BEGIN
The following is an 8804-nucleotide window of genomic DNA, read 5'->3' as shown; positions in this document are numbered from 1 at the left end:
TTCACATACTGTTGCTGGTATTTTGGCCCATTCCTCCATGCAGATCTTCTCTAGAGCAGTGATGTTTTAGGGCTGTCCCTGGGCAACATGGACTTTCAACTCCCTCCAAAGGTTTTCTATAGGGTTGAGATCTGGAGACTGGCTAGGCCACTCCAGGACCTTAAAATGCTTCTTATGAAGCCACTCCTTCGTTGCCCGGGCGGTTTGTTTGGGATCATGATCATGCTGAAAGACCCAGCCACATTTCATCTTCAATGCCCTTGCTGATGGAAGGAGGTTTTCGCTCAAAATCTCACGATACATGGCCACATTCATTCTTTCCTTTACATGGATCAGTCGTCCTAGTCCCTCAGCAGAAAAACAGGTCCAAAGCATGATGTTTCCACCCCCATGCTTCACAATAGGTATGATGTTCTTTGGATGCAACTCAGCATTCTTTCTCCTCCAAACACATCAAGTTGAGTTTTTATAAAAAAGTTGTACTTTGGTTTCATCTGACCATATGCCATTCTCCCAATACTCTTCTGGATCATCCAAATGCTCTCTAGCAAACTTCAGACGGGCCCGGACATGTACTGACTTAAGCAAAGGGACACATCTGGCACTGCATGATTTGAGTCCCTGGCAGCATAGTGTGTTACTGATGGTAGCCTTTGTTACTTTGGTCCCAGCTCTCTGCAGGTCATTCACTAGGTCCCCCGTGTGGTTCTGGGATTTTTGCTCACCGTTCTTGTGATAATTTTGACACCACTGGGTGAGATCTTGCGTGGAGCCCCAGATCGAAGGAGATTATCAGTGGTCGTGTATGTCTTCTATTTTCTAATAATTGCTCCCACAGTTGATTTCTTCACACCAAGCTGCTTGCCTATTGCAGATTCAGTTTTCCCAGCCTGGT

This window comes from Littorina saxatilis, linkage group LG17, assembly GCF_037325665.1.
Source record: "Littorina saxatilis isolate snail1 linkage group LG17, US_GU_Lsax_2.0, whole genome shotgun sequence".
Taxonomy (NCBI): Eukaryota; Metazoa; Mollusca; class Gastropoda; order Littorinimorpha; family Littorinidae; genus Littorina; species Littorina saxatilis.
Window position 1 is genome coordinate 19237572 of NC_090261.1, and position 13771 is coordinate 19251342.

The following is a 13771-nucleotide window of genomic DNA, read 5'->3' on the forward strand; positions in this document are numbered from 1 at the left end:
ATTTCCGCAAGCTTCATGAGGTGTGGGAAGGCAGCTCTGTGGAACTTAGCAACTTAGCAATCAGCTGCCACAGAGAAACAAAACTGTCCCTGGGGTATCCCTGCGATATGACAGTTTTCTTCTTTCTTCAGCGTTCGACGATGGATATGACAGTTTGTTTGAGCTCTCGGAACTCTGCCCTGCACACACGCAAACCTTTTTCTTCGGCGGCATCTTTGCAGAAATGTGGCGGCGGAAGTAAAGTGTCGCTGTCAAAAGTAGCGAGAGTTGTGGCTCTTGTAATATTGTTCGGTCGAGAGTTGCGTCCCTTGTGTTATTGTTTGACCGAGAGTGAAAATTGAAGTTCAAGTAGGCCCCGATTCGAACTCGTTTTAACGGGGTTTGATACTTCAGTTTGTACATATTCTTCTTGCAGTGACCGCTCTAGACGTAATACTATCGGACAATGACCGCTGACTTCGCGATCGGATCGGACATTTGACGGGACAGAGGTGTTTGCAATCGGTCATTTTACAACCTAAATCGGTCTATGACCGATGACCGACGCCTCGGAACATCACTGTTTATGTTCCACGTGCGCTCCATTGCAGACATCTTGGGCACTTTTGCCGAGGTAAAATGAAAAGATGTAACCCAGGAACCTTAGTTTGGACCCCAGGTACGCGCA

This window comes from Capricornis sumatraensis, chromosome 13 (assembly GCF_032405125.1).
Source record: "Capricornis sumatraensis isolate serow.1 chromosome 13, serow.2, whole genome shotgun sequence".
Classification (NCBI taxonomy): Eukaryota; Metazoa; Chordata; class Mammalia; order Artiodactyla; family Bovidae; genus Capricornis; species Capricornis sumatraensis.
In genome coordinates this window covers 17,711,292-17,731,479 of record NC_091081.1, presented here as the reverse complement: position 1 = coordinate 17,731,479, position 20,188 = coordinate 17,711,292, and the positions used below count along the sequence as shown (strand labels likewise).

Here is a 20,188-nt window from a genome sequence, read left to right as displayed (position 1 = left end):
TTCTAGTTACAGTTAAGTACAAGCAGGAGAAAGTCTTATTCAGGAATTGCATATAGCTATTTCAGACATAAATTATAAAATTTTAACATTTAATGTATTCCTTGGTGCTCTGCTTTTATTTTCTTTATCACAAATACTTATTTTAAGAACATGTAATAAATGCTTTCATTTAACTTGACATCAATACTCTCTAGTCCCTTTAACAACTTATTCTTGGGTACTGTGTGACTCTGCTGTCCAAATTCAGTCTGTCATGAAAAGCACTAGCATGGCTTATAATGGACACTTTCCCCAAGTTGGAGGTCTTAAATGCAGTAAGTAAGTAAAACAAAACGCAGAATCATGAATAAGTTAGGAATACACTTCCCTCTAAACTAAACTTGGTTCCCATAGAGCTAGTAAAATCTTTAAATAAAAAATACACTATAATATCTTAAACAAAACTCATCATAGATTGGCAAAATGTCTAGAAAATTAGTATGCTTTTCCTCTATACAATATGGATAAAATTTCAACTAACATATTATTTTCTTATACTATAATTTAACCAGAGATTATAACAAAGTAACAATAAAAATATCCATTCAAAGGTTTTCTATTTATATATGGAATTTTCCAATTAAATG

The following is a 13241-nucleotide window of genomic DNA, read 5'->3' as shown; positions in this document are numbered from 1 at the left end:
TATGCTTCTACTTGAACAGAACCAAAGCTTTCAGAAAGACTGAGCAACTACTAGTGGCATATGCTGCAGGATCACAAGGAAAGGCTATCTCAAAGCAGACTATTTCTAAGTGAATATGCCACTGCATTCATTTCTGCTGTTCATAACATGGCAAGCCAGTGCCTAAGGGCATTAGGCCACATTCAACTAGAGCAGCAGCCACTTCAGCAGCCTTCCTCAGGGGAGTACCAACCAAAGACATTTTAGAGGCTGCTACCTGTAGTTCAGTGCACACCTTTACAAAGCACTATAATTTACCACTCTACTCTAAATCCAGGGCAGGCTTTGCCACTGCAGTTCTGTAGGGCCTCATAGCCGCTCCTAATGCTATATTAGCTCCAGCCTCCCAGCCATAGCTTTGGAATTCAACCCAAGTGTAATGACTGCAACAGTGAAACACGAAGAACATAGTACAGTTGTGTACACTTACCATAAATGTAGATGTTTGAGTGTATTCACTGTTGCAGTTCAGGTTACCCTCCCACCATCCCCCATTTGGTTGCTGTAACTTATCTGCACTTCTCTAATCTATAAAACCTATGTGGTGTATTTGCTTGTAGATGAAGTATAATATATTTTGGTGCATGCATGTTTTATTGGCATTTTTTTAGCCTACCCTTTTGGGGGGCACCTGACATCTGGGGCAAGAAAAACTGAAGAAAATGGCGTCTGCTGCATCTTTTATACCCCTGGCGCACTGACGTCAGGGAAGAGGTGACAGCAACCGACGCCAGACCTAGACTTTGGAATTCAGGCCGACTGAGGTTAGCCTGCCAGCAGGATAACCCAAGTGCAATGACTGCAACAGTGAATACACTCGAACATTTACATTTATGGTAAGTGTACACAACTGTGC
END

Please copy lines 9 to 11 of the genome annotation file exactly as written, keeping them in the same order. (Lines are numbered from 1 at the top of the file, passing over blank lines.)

This window comes from Capricornis sumatraensis, chromosome 13 (assembly GCF_032405125.1).
Source record: "Capricornis sumatraensis isolate serow.1 chromosome 13, serow.2, whole genome shotgun sequence".
Classification (NCBI taxonomy): Eukaryota; Metazoa; Chordata; class Mammalia; order Artiodactyla; family Bovidae; genus Capricornis; species Capricornis sumatraensis.